Beef cow herd is decreasing due to drought, low profitability

Prepared and written by Jeff Swenson, DATCP Livestock and Meat Specialist. The Market Update draws information from several sources, including trade publications, radio broadcasts, agricultural news services, individuals involved in the industry as well as USDA NASS and AMS reports.

Cash cattle trade was steady this week as packers entered the market at mid-week. Bids in the Southern U.S. for beef breed steers were mostly $124.00/cwt and mostly $126.00 to $127.00/cwt in the Northern U.S.

The steady prices were also reflected at Wisconsin auction markets this week. Harvest numbers last week were estimated at 624,000 head, 27,000 head less than the previous week. The shortened week due to the Labor Day holiday will impact this week’s harvest numbers.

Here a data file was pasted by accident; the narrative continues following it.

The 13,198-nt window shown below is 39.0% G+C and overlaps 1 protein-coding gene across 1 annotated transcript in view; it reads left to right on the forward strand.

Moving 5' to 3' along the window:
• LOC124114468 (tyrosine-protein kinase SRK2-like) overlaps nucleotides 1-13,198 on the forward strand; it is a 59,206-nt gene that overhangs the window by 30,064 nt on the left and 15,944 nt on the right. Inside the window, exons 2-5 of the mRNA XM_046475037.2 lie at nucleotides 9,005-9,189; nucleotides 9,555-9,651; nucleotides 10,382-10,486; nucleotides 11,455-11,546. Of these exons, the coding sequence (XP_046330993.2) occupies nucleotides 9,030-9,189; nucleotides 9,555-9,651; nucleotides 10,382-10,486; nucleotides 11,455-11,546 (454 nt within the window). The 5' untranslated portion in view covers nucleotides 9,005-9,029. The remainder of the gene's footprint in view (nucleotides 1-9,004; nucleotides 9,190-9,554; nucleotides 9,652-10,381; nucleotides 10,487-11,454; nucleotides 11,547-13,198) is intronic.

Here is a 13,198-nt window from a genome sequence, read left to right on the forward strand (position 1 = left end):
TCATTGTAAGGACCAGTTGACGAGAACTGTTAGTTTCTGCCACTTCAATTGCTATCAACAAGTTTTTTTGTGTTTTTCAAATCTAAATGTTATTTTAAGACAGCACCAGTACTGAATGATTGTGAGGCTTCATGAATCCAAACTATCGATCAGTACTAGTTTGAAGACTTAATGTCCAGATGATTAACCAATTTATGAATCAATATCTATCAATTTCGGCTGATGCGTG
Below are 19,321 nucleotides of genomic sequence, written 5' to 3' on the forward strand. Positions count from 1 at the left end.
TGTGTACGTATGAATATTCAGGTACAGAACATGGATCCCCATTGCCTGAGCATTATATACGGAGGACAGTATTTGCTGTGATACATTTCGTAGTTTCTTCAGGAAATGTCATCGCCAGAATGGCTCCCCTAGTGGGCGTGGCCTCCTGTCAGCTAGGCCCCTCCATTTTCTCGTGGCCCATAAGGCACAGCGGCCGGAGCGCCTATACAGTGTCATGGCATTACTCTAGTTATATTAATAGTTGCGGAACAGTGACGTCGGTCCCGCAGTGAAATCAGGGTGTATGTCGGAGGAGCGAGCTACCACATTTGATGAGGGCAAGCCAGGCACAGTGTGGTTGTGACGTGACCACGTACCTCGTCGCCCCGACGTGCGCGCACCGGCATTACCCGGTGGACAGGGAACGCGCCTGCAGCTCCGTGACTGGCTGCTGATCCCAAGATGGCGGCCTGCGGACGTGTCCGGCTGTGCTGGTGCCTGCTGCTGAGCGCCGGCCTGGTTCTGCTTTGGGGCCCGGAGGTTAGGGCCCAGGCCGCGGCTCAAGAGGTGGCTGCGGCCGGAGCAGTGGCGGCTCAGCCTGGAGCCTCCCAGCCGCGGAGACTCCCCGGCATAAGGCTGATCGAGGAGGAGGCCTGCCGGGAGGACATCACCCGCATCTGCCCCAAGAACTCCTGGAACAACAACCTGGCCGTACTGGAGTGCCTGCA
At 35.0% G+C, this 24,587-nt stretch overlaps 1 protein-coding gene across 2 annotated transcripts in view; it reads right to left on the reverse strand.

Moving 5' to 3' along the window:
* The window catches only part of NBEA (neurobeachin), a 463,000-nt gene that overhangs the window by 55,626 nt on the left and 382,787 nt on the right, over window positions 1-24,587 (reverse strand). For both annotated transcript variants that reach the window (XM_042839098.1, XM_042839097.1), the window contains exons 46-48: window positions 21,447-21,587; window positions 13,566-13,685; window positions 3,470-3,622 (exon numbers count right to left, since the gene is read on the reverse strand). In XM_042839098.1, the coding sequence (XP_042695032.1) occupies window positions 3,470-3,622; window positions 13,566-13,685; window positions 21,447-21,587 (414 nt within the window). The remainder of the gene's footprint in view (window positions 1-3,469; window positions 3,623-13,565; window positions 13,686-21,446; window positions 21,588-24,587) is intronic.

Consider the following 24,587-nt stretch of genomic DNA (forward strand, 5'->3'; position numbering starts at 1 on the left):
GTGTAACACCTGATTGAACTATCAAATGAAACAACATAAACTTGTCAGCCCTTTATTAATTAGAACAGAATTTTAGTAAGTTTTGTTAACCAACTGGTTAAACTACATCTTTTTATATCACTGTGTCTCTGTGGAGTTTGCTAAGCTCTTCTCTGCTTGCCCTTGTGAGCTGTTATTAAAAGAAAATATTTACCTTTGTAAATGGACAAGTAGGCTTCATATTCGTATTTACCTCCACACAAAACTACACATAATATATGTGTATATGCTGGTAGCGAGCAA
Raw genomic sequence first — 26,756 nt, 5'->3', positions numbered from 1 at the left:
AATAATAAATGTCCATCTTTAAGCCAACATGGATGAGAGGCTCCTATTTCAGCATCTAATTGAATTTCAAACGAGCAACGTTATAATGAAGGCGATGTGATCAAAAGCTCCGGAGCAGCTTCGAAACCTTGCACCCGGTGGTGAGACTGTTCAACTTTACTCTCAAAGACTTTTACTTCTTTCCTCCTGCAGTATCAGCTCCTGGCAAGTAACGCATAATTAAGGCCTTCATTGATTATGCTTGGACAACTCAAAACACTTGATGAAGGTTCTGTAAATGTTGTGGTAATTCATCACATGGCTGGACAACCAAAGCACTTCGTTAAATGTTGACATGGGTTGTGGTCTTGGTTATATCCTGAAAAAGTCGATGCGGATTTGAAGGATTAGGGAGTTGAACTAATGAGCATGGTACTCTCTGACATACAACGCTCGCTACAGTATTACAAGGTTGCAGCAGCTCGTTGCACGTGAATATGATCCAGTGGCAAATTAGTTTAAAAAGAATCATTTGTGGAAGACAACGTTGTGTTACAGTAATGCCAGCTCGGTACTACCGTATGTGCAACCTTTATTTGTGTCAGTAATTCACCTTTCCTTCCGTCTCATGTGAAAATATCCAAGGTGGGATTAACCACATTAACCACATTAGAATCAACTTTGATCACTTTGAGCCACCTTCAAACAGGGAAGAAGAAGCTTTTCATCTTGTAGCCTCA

Kevin Good of CattleFax presented to the Wisconsin Beef Council Board of Directors on Wednesday, Sept. 9 and said the future favors the cow calf producer and feedlot operator.

While the U.S. dairy cow inventory is the largest since 1995, the beef cow herd is decreasing due to drought and low profitability. While beef demand is the highest in 30 years, lower cattle supplies during the next five years should give the farm sector more bargaining power. However, that does not mean the retail price of beef will necessarily increase as cash cattle prices increase.

Good also said that chicken consumption surged during the 1980’s, but beef has grown its market share from 40 to 48 percent since 1998…. Read Full Article |

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